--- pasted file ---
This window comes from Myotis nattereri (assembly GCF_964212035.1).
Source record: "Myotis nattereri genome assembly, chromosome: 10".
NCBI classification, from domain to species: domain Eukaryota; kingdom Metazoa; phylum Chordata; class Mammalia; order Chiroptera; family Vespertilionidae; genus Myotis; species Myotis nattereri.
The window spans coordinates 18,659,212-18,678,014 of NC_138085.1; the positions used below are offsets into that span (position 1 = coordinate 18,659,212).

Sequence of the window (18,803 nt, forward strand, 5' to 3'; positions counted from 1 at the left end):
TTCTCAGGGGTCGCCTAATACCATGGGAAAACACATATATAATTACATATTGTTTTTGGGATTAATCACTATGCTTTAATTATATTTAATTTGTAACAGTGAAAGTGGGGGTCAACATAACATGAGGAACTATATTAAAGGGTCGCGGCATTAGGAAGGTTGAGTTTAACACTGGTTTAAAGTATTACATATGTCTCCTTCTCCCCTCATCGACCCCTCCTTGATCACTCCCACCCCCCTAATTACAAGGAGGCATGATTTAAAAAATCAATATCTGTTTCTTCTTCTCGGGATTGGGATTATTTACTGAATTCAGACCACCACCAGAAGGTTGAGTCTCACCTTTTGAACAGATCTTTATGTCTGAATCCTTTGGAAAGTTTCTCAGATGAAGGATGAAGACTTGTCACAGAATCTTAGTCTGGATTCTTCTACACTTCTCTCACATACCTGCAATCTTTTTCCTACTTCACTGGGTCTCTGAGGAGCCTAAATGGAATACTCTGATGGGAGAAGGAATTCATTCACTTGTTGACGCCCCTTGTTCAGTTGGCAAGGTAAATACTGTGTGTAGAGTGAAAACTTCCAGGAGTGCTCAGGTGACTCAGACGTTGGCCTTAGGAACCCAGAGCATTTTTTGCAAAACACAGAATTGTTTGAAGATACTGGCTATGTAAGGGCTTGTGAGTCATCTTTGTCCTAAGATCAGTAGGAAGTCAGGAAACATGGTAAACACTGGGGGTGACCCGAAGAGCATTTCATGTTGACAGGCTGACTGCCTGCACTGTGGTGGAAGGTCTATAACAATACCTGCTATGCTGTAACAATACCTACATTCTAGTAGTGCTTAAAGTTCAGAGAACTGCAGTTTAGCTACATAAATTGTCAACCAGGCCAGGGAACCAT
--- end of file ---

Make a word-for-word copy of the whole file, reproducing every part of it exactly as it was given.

This window comes from Myotis nattereri (assembly GCF_964212035.1).
Source record: "Myotis nattereri genome assembly, chromosome: 10".
NCBI classification, from domain to species: domain Eukaryota; kingdom Metazoa; phylum Chordata; class Mammalia; order Chiroptera; family Vespertilionidae; genus Myotis; species Myotis nattereri.
The window spans coordinates 18,659,212-18,678,014 of NC_138085.1; the positions used below are offsets into that span (position 1 = coordinate 18,659,212).

Sequence of the window (18,803 nt, forward strand, 5' to 3'; positions counted from 1 at the left end):
TTCTCAGGGGTCGCCTAATACCATGGGAAAACACATATATAATTACATATTGTTTTTGGGATTAATCACTATGCTTTAATTATATTTAATTTGTAACAGTGAAAGTGGGGGTCAACATAACATGAGGAACTATATTAAAGGGTCGCGGCATTAGGAAGGTTGAGTTTAACACTGGTTTAAAGTATTACATATGTCTCCTTCTCCCCTCATCGACCCCTCCTTGATCACTCCCACCCCCCTAATTACAAGGAGGCATGATTTAAAAAATCAATATCTGTTTCTTCTTCTCGGGATTGGGATTATTTACTGAATTCAGACCACCACCAGAAGGTTGAGTCTCACCTTTTGAACAGATCTTTATGTCTGAATCCTTTGGAAAGTTTCTCAGATGAAGGATGAAGACTTGTCACAGAATCTTAGTCTGGATTCTTCTACACTTCTCTCACATACCTGCAATCTTTTTCCTACTTCACTGGGTCTCTGAGGAGCCTAAATGGAATACTCTGATGGGAGAAGGAATTCATTCACTTGTTGACGCCCCTTGTTCAGTTGGCAAGGTAAATACTGTGTGTAGAGTGAAAACTTCCAGGAGTGCTCAGGTGACTCAGACGTTGGCCTTAGGAACCCAGAGCATTTTTTGCAAAACACAGAATTGTTTGAAGATACTGGCTATGTAAGGGCTTGTGAGTCATCTTTGTCCTAAGATCAGTAGGAAGTCAGGAAACATGGTAAACACTGGGGGTGACCCGAAGAGCATTTCATGTTGACAGGCTGACTGCCTGCACTGTGGTGGAAGGTCTATAACAATACCTGCTATGCTGTAACAATACCTACATTCTAGTAGTGCTTAAAGTTCAGAGAACTGCAGTTTAGCTACATAAATTGTCAACCAGGCCAGGGAACCAT